14. An oscillator as in claim 13 where said second waveguide is rectangular, where a narrow wall of the waveguide in which the microwave energy is generated by the oscillator device is adjacent a broad wall of the second waveguide, and where said second coupling means extends through said adjacent walls.
15. A combination as in claim 9 where said means for propagating a locking signal comprises a second waveguide into which said second coupling means extends, said second waveguide having a cut-off frequency below said fundamental frequency.
16. A combination as in claim 15 where said second waveguide is rectangular, where a narrow wall of the waveguide in which the microwave energy is generated by the oscillator device is adjacent a broad wall of the second waveguide, and where said second coupling means extends through said adjacent walls.
US06558657 1982-12-23 1983-12-06 Microwave oscillator injection locked at its fundamental frequency for producing a harmonic frequency output Expired - Fee Related US4568890A (en)

Priority Applications (2)

Application Number Priority Date Filing Date Title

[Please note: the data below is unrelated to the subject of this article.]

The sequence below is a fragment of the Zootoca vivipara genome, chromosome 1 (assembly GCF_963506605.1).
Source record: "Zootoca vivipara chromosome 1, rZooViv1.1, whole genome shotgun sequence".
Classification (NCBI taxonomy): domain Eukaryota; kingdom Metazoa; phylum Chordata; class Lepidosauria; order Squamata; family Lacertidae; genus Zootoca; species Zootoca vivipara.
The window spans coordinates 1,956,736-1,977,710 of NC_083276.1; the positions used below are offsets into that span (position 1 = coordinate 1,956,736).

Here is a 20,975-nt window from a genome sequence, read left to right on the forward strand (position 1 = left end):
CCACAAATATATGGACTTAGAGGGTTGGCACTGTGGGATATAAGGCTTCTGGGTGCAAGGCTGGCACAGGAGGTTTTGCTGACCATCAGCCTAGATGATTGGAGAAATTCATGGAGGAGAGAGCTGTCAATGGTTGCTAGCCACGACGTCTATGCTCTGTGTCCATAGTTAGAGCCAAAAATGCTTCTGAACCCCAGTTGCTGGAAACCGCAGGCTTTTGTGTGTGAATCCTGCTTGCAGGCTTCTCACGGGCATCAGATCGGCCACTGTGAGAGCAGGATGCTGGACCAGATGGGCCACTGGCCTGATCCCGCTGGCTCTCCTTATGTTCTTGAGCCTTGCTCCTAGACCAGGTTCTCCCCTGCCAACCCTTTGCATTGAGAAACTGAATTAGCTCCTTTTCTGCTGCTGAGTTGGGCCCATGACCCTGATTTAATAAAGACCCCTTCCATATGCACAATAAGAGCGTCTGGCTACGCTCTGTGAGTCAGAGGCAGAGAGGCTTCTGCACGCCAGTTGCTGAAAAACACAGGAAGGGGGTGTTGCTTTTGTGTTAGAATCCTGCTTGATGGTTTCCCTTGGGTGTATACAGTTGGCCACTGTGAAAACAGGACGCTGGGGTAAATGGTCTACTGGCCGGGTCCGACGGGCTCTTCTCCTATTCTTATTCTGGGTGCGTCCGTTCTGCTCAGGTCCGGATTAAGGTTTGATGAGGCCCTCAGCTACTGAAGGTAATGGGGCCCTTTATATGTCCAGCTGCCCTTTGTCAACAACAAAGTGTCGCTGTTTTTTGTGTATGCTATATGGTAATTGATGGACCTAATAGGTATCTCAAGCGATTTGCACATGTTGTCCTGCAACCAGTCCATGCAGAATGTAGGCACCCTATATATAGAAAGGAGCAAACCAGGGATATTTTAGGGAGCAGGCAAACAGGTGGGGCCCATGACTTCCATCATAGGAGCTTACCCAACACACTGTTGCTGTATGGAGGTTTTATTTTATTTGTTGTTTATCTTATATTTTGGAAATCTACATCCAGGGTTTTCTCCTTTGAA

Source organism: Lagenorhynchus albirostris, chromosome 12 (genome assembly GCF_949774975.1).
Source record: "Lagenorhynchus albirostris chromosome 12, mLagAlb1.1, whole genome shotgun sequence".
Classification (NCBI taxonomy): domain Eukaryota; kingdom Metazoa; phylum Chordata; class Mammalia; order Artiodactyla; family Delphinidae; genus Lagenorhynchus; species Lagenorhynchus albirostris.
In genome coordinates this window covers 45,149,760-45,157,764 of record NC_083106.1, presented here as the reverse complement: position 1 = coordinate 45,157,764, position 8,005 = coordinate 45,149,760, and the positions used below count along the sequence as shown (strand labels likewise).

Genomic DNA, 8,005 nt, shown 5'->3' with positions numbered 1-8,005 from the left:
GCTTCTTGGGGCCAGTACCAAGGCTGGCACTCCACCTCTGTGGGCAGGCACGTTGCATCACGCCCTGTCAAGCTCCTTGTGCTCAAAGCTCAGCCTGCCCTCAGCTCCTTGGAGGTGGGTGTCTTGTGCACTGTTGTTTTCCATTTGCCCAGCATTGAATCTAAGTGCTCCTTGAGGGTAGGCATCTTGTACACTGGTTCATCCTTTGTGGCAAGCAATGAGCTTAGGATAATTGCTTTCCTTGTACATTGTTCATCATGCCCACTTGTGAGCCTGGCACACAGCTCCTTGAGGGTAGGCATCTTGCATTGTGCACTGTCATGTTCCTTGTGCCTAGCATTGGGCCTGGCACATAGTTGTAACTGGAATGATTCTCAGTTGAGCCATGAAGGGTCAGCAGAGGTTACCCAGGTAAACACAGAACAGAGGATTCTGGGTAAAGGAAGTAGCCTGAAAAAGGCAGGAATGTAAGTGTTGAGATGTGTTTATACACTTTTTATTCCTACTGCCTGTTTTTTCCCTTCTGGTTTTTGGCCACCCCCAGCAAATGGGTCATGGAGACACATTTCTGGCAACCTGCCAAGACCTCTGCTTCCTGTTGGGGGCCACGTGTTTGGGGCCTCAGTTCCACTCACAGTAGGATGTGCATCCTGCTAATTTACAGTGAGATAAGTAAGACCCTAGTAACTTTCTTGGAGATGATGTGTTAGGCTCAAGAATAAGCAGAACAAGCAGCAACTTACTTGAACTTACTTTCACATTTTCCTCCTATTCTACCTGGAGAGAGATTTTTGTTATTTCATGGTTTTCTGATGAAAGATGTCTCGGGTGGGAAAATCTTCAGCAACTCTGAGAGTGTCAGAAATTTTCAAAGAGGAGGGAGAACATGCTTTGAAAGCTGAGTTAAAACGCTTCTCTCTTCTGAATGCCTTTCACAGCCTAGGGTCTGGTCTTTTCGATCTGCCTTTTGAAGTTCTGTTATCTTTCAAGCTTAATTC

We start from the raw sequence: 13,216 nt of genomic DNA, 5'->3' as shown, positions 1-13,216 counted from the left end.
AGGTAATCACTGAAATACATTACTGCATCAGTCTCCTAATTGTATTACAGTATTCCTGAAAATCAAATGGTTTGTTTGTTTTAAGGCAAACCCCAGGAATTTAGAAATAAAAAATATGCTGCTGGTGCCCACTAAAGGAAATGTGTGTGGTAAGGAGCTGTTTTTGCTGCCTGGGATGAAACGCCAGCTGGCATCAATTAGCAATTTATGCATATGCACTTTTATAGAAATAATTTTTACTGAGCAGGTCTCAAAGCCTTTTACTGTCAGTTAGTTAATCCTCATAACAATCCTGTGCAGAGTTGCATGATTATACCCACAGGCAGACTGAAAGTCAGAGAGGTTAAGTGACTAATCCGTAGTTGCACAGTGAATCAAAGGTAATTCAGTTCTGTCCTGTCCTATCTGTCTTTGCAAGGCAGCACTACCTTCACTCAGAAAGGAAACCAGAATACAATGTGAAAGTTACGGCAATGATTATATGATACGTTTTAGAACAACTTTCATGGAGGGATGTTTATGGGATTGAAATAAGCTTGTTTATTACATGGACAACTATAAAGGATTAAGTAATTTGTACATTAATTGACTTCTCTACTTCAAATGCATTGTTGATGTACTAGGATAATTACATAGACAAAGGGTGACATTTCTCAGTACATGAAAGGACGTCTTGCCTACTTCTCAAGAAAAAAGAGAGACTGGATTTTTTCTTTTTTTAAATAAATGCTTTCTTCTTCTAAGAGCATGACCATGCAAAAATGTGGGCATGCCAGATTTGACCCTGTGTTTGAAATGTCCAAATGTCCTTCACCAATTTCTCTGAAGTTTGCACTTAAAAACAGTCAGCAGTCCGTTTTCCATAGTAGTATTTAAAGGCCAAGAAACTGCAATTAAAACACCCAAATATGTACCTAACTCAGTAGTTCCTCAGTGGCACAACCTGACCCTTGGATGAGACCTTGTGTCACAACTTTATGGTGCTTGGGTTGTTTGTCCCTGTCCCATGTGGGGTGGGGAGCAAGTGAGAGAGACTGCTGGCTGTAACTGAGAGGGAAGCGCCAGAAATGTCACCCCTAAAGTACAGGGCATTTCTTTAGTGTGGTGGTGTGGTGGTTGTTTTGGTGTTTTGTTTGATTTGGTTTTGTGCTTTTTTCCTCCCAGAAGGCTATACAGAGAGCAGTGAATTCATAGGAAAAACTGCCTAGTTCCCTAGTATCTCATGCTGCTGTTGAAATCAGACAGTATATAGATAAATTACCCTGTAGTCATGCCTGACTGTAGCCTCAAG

GB8236654 1982-12-23
GB8236654A GB2133649A (en) 1982-12-23 1982-12-23 Microwave oscillator

Publications (1)

Publication Number Publication Date
US4568890A true US4568890A (en) 1986-02-04

Family

ID=10535208

Family Applications (1)

Application Number Title Priority Date Filing Date
US06558657 Expired - Fee Related US4568890A (en) 1982-12-23 1983-12-06 Microwave oscillator injection locked at its fundamental frequency for producing a harmonic frequency output

Country Status (6)

Country Link
US (1) US4568890A (en)
JP (1) JPH0439802B2 (en)
CA (1) CA1206538A (en)
DE (1) DE3370733D1 (en)
EP (1) EP0114437B1 (en)
GB (1) GB2133649A (en)

Cited By (20)

* Cited by examiner, † Cited by third party
Publication number Priority date Publication date Assignee Title
US4642577A (en) * 1985-03-22 1987-02-10 U.S. Philips Corporation Injection-locked waveguide oscillator
EP1047183A2 (en) * 1999-04-20 2000-10-25 Dynex Semiconductor Limited An oscillator
EP1093218A2 (en) * 1999-10-07 2001-04-18 Murata Manufacturing Co., Ltd. Oscillator and radio equipment
EP1104951A2 (en) * 1999-09-29 2001-06-06 Murata Manufacturing Co., Ltd. Gunn Diode Oscillator
US6545553B1 (en) * 1998-10-08 2003-04-08 Mitel Semiconductor Limited Oscillator for generating microwave radiation, and method of assembling an oscillator
US6549106B2 (en) * 2001-09-06 2003-04-15 Cascade Microtech, Inc. Waveguide with adjustable backshort
US20050095372A1 (en) * 2003-10-31 2005-05-05 Lg.Philips Lcd Co., Ltd. Rubbing method of liquid crystal display device
US20070194803A1 (en) * 1997-05-28 2007-08-23 Cascade Microtech, Inc. Probe holder for testing of a test device
US20070200580A1 (en) * 2000-12-04 2007-08-30 Cascade Microtech, Inc. Wafer probe
US20070285085A1 (en) * 2006-06-12 2007-12-13 Cascade Microtech, Inc. Differential signal probing system